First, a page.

ASIA NEWS NETWORK
WE KNOW ASIA BETTER
S'porean sacked after posting vulgar reply to PM's Facebook post
Publication Date : 15-05-2014
A Facebook user who posted vulgar abuse in response to Mother's Day wishes by Prime Minister Lee Hsien Loong has been sacked from his job.
Ridhuan Abdullah, 30, had identified himself as a security officer at "Keith Morton" on the post, which triggered the move.
The security firm's owner, William Morton Jr, said yesterday that such conduct cannot be condoned, particularly from security officers who are expected to uphold basic standards of decorum.
"He clearly breached our company's code of conduct and we cannot tolerate this," he said.
Keith Morton Security, a private security firm that does mostly security work for private buildings, is based in Upper Changi Road and employs about 90 staff. Ridhuan, who was last deployed at a condominium complex in the Holland Road area, was given his marching orders on Monday, the day after he wrote the post.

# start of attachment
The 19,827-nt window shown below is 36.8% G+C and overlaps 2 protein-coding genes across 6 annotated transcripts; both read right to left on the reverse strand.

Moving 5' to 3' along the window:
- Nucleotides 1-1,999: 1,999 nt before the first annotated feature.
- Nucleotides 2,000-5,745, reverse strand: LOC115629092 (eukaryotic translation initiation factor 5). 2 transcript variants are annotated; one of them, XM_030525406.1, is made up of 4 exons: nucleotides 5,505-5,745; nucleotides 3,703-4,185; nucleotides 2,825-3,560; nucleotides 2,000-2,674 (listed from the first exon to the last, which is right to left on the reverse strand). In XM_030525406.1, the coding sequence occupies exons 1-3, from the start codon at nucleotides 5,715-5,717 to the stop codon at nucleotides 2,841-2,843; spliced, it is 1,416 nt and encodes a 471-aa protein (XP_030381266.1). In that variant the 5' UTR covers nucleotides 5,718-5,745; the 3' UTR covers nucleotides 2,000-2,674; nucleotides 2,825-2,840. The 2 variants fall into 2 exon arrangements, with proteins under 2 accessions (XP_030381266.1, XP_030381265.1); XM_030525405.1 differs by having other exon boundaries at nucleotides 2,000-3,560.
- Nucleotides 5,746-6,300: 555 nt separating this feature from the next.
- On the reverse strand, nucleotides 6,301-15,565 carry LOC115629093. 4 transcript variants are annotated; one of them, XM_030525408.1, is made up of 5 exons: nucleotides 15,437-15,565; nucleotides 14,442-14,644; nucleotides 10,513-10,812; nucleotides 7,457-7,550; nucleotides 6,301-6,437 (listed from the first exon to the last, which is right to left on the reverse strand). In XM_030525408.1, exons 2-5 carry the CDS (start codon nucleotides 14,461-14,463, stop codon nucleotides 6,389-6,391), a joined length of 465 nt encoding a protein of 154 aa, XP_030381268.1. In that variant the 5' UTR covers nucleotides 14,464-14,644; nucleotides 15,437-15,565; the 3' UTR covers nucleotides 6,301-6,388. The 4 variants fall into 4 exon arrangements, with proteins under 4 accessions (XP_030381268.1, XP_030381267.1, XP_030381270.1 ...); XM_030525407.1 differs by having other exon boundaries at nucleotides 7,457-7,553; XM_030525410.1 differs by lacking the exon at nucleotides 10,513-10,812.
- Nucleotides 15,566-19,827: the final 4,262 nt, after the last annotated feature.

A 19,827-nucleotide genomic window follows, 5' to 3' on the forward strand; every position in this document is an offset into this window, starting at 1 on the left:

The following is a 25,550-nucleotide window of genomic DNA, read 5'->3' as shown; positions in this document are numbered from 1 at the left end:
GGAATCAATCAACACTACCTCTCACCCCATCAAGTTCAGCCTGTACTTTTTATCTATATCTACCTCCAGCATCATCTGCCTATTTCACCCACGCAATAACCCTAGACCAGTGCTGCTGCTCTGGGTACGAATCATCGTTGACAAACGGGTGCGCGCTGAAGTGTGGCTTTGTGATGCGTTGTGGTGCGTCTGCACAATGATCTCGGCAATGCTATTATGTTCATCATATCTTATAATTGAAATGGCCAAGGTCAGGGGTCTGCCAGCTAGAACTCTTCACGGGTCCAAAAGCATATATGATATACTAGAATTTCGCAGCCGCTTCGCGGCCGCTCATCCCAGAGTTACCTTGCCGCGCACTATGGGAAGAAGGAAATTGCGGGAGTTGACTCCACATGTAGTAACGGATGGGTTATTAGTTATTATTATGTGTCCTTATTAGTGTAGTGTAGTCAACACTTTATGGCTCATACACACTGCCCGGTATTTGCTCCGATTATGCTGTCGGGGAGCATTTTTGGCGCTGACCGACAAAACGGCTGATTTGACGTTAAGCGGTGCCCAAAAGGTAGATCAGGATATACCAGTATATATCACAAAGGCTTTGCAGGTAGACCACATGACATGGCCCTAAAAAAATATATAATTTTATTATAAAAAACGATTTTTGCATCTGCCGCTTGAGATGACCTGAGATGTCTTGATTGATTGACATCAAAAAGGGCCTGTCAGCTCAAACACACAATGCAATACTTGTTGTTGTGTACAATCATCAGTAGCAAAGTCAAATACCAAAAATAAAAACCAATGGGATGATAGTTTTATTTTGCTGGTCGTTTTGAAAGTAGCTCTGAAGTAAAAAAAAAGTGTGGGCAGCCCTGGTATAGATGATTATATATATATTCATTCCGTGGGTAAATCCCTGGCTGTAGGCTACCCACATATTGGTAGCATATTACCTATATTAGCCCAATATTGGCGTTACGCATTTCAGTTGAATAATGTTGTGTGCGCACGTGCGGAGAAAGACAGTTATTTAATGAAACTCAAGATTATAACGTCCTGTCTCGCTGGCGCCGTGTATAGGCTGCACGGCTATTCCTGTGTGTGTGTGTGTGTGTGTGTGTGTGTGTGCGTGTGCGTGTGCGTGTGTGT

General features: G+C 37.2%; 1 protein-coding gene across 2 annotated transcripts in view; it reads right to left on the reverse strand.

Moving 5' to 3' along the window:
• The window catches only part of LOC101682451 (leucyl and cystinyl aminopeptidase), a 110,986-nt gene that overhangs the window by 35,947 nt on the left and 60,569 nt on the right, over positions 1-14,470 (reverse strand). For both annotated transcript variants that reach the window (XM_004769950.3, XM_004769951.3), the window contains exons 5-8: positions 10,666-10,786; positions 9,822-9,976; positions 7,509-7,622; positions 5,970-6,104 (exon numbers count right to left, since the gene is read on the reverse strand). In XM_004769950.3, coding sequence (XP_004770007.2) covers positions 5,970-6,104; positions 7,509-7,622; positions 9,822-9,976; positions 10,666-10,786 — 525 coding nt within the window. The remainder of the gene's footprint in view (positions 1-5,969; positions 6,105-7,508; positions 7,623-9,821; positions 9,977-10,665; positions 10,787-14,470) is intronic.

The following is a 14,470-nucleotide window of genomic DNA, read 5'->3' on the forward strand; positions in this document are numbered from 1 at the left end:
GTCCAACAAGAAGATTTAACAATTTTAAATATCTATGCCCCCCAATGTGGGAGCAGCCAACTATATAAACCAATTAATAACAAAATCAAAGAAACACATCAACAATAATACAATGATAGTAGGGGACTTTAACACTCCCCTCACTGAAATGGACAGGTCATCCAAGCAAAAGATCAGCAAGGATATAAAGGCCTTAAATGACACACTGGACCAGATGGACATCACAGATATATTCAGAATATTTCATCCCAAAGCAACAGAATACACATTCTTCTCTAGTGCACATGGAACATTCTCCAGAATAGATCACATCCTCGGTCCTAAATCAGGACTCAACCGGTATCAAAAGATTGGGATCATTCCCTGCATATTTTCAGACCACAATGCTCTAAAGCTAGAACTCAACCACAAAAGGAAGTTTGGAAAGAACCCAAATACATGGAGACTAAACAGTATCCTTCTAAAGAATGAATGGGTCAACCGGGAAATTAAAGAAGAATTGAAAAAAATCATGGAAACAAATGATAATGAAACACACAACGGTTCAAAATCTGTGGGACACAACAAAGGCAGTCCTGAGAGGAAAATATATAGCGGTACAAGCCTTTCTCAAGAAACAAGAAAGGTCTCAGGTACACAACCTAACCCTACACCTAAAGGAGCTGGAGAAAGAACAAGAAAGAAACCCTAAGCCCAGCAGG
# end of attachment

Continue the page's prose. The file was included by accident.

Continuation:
Morton added that the offensive comment was brought to his notice by a close friend, and he decided immediately that he had to let the security officer go to protect the company's name.
"It was my own decision and nobody asked me to do it," he stressed.
Lee's Mother's Day wishes were posted on Facebook with an old black-and-white photograph of himself, his brother and his late mother.
In the post, he thanked all mothers, writing: "One day is simply not enough to thank mothers for their unconditional love and untiring care."
Within two hours, it drew more than 22,300 likes.
Ridhuan removed his obscene 13-word entry, posted under the moniker GrizzlyBear Ridhuan Abdullah, after he was fired.
He declined to comment when contacted yesterday.
Facebook users must agree not to intimidate or harass others.
Lawyers who were contacted said freedom of expression must be within the limits of decency, and that people who make such comments can be taken to task.
"Obscenities online can be the subject of an offence or a civil case. I agree that the authorities should check or discourage this," said lawyer B.J. Lean.